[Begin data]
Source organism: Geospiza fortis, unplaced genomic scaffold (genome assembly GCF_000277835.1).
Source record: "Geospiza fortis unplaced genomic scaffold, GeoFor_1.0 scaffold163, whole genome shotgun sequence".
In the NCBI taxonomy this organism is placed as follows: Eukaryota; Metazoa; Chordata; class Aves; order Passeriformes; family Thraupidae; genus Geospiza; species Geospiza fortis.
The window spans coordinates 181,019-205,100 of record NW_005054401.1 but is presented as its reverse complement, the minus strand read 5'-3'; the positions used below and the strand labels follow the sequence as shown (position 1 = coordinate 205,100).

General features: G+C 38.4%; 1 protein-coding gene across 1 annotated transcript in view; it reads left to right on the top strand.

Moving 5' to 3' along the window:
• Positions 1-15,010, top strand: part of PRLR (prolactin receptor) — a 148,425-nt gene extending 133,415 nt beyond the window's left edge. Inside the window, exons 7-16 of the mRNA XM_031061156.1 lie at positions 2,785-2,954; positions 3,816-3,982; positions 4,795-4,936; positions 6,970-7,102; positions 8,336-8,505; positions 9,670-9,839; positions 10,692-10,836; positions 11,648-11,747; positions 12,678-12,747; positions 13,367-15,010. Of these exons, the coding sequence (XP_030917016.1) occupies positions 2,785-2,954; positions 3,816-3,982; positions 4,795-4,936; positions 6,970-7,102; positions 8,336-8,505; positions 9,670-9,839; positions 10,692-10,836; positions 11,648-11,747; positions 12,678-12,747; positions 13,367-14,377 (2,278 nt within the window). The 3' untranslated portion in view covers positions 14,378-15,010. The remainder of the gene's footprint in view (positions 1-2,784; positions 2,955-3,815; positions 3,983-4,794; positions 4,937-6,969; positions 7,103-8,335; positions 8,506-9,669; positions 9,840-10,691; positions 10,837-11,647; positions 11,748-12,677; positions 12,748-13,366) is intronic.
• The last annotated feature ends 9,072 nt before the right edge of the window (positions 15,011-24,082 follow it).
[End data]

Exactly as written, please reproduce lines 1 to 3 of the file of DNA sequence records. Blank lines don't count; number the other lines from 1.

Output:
Source organism: Geospiza fortis, unplaced genomic scaffold (genome assembly GCF_000277835.1).
Source record: "Geospiza fortis unplaced genomic scaffold, GeoFor_1.0 scaffold163, whole genome shotgun sequence".
In the NCBI taxonomy this organism is placed as follows: Eukaryota; Metazoa; Chordata; class Aves; order Passeriformes; family Thraupidae; genus Geospiza; species Geospiza fortis.